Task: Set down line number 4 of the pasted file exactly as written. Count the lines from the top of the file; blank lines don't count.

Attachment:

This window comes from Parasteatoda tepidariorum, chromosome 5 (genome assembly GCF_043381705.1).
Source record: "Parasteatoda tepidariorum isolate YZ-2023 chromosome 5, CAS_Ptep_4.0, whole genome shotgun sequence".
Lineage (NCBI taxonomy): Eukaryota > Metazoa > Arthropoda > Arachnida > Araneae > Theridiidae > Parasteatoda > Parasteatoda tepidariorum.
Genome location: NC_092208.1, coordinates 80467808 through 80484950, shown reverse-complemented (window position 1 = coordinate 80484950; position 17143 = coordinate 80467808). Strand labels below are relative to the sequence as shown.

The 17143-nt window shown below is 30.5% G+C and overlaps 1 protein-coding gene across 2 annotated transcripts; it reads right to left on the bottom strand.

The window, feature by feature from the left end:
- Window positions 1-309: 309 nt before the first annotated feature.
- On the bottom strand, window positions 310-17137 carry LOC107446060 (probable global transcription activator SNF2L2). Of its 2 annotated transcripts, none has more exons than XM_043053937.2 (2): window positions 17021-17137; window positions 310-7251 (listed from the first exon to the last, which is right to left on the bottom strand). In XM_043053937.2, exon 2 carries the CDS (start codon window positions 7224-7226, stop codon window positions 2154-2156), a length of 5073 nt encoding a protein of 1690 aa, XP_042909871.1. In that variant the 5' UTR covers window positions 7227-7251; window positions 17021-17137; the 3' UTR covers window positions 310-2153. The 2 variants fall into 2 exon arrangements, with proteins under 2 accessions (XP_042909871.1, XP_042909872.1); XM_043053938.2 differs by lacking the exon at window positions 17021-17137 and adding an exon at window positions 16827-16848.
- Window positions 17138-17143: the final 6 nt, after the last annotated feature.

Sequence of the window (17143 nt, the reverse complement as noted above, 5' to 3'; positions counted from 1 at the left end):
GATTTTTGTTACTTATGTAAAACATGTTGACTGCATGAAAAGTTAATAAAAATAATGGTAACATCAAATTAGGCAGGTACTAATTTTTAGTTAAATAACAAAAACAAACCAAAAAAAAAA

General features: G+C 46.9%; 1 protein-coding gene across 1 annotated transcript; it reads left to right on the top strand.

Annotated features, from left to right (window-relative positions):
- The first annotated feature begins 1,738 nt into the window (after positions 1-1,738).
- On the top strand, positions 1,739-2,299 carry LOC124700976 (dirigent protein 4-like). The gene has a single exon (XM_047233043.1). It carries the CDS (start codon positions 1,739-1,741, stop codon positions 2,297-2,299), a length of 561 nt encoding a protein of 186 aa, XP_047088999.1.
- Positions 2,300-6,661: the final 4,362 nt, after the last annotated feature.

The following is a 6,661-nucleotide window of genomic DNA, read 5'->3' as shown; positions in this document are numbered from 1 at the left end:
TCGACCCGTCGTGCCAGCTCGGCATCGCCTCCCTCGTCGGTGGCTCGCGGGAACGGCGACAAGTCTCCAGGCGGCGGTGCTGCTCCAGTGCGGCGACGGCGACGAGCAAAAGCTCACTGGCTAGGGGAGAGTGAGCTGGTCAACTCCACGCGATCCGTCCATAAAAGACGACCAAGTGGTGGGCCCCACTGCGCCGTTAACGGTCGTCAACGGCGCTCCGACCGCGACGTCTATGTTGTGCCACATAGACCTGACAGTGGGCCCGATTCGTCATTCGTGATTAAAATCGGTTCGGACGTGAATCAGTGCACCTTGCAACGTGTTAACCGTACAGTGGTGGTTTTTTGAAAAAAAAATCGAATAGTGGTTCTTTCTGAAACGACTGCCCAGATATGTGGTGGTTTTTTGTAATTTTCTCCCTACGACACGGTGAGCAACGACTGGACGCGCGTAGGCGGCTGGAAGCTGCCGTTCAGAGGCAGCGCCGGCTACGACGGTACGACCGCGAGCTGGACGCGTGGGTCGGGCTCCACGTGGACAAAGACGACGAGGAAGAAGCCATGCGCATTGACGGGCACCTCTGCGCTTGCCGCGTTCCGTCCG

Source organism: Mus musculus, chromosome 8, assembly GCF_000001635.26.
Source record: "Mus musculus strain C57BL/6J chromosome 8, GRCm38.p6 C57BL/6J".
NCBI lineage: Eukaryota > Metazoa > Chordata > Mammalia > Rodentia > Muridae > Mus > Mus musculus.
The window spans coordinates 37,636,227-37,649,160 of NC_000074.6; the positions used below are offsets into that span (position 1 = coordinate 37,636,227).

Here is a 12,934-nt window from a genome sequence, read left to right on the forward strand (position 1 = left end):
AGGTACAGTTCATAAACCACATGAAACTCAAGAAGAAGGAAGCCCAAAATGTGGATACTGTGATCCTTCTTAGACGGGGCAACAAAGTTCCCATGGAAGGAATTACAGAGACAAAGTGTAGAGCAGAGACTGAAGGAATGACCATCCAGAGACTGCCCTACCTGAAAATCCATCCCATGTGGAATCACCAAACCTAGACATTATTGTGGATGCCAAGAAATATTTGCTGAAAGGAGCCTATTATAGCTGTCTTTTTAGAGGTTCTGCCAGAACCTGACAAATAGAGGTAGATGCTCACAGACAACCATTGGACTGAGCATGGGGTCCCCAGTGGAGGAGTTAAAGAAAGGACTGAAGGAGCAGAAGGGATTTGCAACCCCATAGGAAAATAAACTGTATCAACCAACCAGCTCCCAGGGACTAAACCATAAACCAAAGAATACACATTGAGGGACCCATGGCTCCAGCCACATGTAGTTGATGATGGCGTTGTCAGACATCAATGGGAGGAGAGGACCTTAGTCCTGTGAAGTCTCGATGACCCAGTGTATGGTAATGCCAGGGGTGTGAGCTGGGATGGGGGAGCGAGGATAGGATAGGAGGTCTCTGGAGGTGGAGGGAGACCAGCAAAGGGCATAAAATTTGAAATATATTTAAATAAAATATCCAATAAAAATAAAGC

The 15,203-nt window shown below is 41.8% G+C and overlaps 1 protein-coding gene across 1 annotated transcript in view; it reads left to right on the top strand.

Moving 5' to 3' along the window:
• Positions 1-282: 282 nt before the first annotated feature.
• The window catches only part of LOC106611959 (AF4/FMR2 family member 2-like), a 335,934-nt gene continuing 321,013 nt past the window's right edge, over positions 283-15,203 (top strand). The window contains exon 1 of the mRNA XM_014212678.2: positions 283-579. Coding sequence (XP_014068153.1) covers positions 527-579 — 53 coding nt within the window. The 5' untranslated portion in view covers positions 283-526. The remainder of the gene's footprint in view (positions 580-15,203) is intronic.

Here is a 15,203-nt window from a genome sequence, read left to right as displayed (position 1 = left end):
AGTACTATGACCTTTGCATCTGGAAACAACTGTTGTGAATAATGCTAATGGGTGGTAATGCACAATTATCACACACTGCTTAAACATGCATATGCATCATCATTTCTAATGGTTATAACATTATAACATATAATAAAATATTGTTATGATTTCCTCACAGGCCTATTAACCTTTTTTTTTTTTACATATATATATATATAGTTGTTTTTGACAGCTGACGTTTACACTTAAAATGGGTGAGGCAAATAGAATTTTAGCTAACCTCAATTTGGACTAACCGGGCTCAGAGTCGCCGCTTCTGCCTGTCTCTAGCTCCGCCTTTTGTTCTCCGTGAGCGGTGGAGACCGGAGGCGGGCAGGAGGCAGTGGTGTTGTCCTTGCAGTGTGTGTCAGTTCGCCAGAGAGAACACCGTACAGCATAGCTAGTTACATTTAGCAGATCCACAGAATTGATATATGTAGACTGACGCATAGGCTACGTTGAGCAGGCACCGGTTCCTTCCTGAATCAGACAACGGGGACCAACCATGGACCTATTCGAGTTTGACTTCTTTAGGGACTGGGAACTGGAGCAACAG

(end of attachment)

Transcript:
Genome location: NC_092208.1, coordinates 80467808 through 80484950, shown reverse-complemented (window position 1 = coordinate 80484950; position 17143 = coordinate 80467808). Strand labels below are relative to the sequence as shown.